He points out that scientific work in understanding the AIDS virus was often more competitive than collaborative, which may have stalled results in understanding that disease.
"The race to find HIV was more like who would win the race to identify the virus that is causing this horrendous disease," he said.
By April 12 — less than a month after WHO issued its alert — Canadian scientists at the Michael Smith Genome Sciences Center in Vancouver, British Columbia, used a high-tech sequencing machine to map the virus's complete genome. These sequencing machines have been refined in recent years mostly to support the effort to map the human genome.
"The genetic mapping is very significant," Michael Ryan, a contagious disease specialist at WHO, told ABCNEWS' Nightline. "It allows us to understand the virus better."
The fact that SARS symptoms appear fairly quickly — much more quickly than, for example, symptoms appear in those infected with HIV — also helped researchers zero in on the disease.
And Donald Burke, an infectious disease expert at Johns Hopkins Bloomberg School of Public Health, told World News Tonight the upcoming summer months may help temper the spread of the virus as people spend less time in cramped, indoor quarters. This could allow more time for researchers to eradicate it, he said.
But before scientists can hope to find effective treatments for the disease and eliminate it, major questions need to be resolved. Centers for Disease Control Director Julie Gerberding says it will be weeks before reliable diagnostic SARS tests will be available and a vaccine, she says, is at least a year away.
Testing for the SARS virus — an important step in treating those with the disease — remains inconsistent. In preliminary tests, Canada's main virology laboratory has found only 40 percent of suspected SARS patients whose samples were examined there tested positive for the disease.
"Even though a number of groups are working very hard and quickly to get test kits that can be reliably used, I think we're still on the learning curve in perfecting these tests," said Brenda Hogue, a microbiologist and specialist in coronaviruses at Arizona State University in Tempe.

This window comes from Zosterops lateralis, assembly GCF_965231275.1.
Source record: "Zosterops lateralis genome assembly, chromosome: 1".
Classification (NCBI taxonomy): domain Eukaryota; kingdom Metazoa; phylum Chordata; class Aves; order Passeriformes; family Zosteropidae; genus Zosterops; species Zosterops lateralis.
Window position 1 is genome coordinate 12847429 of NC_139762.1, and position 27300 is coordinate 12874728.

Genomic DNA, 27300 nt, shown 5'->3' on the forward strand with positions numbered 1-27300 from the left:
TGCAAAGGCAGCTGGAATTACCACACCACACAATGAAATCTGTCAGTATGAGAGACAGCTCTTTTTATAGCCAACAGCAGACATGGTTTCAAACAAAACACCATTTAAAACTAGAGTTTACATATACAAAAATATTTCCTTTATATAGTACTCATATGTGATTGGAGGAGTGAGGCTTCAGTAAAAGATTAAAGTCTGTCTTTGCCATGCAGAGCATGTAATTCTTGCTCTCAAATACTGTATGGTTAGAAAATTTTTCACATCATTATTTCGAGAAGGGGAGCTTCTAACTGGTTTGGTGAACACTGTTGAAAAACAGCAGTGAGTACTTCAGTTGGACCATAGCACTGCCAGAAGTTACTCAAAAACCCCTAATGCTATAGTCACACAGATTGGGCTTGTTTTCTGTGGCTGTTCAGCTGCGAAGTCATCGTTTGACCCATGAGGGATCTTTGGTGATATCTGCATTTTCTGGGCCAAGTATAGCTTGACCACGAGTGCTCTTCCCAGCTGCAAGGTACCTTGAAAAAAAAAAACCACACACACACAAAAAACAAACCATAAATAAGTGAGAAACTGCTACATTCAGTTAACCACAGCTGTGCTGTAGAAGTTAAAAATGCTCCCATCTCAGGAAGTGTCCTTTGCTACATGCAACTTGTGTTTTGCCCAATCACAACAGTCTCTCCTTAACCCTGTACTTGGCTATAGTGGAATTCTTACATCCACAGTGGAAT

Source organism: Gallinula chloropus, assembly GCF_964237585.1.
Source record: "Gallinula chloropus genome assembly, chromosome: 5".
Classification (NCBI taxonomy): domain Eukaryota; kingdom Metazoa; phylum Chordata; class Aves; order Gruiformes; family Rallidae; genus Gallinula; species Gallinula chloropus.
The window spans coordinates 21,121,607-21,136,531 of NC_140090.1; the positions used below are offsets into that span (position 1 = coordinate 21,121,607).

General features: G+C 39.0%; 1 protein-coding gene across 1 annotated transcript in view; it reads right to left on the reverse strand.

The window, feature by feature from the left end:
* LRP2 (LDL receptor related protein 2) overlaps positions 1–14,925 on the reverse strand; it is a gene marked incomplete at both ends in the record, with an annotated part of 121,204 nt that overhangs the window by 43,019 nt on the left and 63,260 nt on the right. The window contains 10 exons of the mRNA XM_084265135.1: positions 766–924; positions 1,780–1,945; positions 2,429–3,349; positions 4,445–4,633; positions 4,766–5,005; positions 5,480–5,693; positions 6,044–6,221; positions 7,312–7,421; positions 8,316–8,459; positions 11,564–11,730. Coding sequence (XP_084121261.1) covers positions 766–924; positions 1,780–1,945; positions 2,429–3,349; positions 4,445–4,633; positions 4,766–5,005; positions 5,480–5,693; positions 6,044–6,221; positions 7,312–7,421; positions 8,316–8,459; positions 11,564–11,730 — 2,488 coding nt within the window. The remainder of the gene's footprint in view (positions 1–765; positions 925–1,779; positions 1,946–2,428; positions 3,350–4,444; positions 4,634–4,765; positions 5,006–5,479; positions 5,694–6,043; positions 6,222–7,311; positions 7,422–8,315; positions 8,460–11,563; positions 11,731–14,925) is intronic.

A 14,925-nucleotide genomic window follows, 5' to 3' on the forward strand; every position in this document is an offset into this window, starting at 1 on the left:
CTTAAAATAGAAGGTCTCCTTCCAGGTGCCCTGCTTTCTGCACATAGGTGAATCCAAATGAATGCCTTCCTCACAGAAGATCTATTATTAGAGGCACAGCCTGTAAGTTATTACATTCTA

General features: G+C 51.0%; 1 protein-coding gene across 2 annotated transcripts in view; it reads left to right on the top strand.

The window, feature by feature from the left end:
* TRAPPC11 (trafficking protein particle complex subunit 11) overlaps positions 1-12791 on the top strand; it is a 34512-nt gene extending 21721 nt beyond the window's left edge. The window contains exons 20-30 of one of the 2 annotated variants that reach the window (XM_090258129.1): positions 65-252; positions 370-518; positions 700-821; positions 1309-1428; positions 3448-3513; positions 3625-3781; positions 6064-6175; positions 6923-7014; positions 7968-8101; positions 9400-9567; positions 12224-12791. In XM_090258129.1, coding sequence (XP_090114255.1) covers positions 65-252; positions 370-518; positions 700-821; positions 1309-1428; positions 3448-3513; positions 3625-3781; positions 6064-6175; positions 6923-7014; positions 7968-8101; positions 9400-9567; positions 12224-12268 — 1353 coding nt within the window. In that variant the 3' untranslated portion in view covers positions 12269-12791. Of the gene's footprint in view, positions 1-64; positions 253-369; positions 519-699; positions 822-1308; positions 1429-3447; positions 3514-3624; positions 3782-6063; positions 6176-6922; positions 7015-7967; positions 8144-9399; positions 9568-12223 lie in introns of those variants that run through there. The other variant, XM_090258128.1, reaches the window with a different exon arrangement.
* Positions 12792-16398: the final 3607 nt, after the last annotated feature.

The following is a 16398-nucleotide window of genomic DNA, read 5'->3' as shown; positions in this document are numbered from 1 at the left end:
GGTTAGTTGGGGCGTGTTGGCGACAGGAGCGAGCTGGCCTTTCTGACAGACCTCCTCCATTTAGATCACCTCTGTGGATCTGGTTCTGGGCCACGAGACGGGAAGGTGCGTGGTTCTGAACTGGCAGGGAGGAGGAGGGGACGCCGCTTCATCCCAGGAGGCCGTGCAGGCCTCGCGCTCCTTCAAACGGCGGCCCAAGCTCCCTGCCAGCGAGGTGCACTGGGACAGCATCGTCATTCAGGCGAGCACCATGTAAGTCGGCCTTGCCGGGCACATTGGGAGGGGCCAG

There is an added risk that, like the HIV retrovirus, the SARS virus may mutate over time and become more difficult to detect and attack. The disease could also be more complicated than researchers realize. Frank Plummer, scientific director of Canada's main virology laboratory, has expressed concern that more than one virus may be at play in causing SARS' symptoms.
One way to better understand the disease is to understand its origins. The SARS coronavirus, which is composed of a single strand of genetic units called RNA. The SARS strain has an unusually long genetic strand of RNA, which some believe makes it more vulnerable to mutation.
Since the virus had never been identified before, some have suggested the virus is a mutated version of a pathogen that lived in another animal. Early research suggests an avian version of the virus and a cow version may have combined and then infected a person. But researchers have yet to find that link.
By analyzing the SARS virus' genetic code and comparing it with similar viruses found in birds, pigs, cattle and other animals, researchers could learn which kinds of vaccines already used to treat animals might work in people against SARS.
This kind of genetic sleuthing could even lead to a medical bonus.
About 30 percent of cases of the common cold are caused by an agent similar to the SARS virus. By analyzing SARS' infection process and looking for ways to stop it, there is a chance — albeit slight — that researchers could stumble across a new antiviral agent that could stop the sniffles linked to the common cold.
Hogue said such a find is possible, but added, "It may be overly optimistic."